What a Counselor or Therapist Can Do for You

There are many reasons why you might want to get professional counseling or therapy. Experiencing symptoms related to a mental health condition is one of the first reasons people might decide to see a therapist. But there are many other important reasons to seek out and talk to a therapist, such as:

  • Anxiety
  • Behavior issues
  • Depression
  • Difficulty coping with life changes
  • Divorce
  • Eating disorder symptoms
  • Feelings of loneliness
  • Feelings of worthlessness
  • Grief
  • Low self-esteem
  • Marriage problems
  • Negative thinking
  • Newly entered couplehood
  • Problems coping with a chronic illness
  • Problems sleeping
  • Questions about sexuality or gender identity
  • Relationship issues
  • Social issues
  • Stress
  • Substance or alcohol issues
  • Thoughts of suicide or self-harm
  • Trauma

Keep in mind that these are all big reasons, but any reason will do if you do not think you are operating optimally. therefore, you do not need to wait until the thing you want to work on becomes significantly distressful. You do not need to wait for a small stressor to become a disorder before seeking help.

How is Counseling/Therapy Different from Coaching?

The primary difference is education, licensure, and a legal code of ethics. Thus, coaches are free to do and charge as they please, while counselors and therapists are held to specific rules governing education, ethics, practice, the scope of treatment, disclosures, reporting, and billing.

But, I think there is room for a lot of overlap in the work that coaches and counselors do. The major difference in the scope of work performed is coaches are not allowed to diagnose or treat any mental illness as therapists do.

If you are experiencing symptoms of a mental health problem. Such as feelings of hopelessness, difficulty concentrating, sleep disruption, and mood disturbance, you should consult a mental health professional as soon as possible. Do not consider using a simple life coach. However, if you are looking to have someone help you define your strengths and help you get out of your own way, you may want to consider a coach as well as a counselor for this.

What is Professional Counseling?

Professional counseling is a joint effort between the therapist and client. As such, therapists/counselors help clients identify goals and potential solutions to problems that are holding them back. They also assist with improving communication and coping skills as well as strengthening self-esteem. Clients learn to change their behaviors and realize their innate well-being and optimal mental health states.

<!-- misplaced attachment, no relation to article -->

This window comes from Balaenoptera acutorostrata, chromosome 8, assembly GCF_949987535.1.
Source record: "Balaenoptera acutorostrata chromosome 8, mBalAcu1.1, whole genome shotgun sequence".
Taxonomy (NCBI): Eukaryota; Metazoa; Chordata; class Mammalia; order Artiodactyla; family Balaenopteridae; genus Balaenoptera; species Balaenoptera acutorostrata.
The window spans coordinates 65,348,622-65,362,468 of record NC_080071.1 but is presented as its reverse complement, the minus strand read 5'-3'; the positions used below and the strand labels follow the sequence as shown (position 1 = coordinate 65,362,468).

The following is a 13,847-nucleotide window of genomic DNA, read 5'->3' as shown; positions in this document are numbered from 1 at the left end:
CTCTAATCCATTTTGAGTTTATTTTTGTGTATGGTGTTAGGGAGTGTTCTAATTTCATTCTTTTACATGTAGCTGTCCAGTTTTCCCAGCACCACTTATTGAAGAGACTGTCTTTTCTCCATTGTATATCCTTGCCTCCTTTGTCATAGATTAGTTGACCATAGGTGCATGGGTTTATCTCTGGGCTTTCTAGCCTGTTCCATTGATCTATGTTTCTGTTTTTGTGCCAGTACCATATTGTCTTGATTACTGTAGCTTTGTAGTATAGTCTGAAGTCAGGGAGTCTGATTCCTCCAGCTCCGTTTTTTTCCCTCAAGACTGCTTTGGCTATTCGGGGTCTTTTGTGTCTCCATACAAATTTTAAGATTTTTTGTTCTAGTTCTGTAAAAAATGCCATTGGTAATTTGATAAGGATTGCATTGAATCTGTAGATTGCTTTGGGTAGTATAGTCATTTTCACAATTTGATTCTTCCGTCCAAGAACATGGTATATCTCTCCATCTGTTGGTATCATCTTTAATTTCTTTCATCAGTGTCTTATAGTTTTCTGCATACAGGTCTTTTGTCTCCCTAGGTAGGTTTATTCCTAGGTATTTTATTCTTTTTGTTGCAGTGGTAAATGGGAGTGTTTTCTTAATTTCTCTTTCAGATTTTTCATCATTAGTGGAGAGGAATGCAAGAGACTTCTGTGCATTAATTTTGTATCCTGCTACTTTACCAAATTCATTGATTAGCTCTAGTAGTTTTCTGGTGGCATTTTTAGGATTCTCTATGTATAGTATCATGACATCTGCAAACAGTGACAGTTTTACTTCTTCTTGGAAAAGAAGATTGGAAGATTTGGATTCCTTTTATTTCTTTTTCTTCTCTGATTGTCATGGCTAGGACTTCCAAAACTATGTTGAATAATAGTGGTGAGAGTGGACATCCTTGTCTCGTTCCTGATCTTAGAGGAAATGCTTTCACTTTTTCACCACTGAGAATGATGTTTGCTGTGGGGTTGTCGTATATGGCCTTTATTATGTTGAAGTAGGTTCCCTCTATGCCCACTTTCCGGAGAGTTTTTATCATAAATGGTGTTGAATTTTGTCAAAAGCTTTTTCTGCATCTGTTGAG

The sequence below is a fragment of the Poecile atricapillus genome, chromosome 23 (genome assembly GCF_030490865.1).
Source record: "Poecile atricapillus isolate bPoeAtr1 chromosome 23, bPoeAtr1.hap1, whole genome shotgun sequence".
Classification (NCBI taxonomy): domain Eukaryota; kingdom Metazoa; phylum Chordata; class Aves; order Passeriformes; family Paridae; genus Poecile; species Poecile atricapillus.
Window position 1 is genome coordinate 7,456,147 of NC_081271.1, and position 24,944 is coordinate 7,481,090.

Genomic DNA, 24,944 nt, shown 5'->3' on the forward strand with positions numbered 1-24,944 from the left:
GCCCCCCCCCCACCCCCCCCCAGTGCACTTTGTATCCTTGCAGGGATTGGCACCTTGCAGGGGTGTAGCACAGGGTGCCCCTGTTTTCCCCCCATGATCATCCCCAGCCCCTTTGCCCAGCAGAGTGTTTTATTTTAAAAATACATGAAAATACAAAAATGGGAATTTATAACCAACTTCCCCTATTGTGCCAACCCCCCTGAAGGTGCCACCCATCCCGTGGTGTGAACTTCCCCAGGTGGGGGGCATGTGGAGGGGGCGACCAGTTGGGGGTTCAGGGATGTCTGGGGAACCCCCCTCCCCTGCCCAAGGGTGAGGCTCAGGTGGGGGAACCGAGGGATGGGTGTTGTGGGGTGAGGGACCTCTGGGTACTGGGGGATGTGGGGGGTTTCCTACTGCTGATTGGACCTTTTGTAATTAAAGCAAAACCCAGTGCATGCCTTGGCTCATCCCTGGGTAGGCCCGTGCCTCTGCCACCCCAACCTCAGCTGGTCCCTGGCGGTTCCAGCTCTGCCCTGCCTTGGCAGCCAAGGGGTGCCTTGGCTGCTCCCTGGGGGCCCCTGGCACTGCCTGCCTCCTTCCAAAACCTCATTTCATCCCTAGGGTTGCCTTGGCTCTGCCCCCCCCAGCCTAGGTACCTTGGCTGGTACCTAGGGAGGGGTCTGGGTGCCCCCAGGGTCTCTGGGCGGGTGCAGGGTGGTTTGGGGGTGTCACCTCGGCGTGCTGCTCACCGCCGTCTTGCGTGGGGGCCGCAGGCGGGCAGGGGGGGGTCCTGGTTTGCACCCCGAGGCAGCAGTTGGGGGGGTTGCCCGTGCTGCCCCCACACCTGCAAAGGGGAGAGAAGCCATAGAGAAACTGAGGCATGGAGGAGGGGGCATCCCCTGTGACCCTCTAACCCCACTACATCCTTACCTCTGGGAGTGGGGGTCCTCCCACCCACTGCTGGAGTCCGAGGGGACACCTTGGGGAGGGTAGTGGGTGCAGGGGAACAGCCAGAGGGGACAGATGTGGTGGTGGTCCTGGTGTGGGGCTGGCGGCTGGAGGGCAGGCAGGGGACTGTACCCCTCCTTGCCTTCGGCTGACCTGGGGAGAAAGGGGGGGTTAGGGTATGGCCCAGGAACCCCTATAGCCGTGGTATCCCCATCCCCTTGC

The Different Types of Counseling and Therapy

There are literally hundreds of types of therapy or counseling. So, if there is any area in your life that could use a little bit of assistance, consider a counselor or therapist.

  • Addiction counseling
  • Art therapy
  • Child counseling
  • Cognitive therapy
  • Couples counseling
  • Family therapy
  • Group counseling
  • Hypnotherapy
  • Marriage counseling
  • Music therapy
  • Organizational therapy
  • Parental counseling
  • Relationship therapy
  • Youth counseling

The Ongoing Impact of Counselors

A therapist or counselor can help you effectively make positive changes in your life. The impact that a therapist has on your life depends. There is a range of factors including the severity of your symptoms and the type of treatment that you receive. Not to mention the desire and effort you put into changing.

Some ways that you might benefit from seeing a therapist include:

  • Awareness of your thoughts and how they contribute to your behaviors
  • Adopting habits that lead to better physical and mental health
  • Exploring your actions and thoughts from a different perspective
  • Feeling supported and understood
  • Gaining greater self-awareness
  • Improving your relationships with others
  • Gaining greater insight into your experiences and behaviors
  • Sharing your fear, burdens, and worries with a neutral, caring person
  • Learning new coping skills that will help you manage stress more effectively

Is therapy all that effective? Research suggests that psychotherapy can be very effective in treating mental health conditions. Compared to medication, psychotherapy has fewer side effects and lower rates of relapse once treatment is stopped. It can also help people develop new coping skills that can promote ongoing resilience.

It's time to:

Change Your Mind and Transform Your Life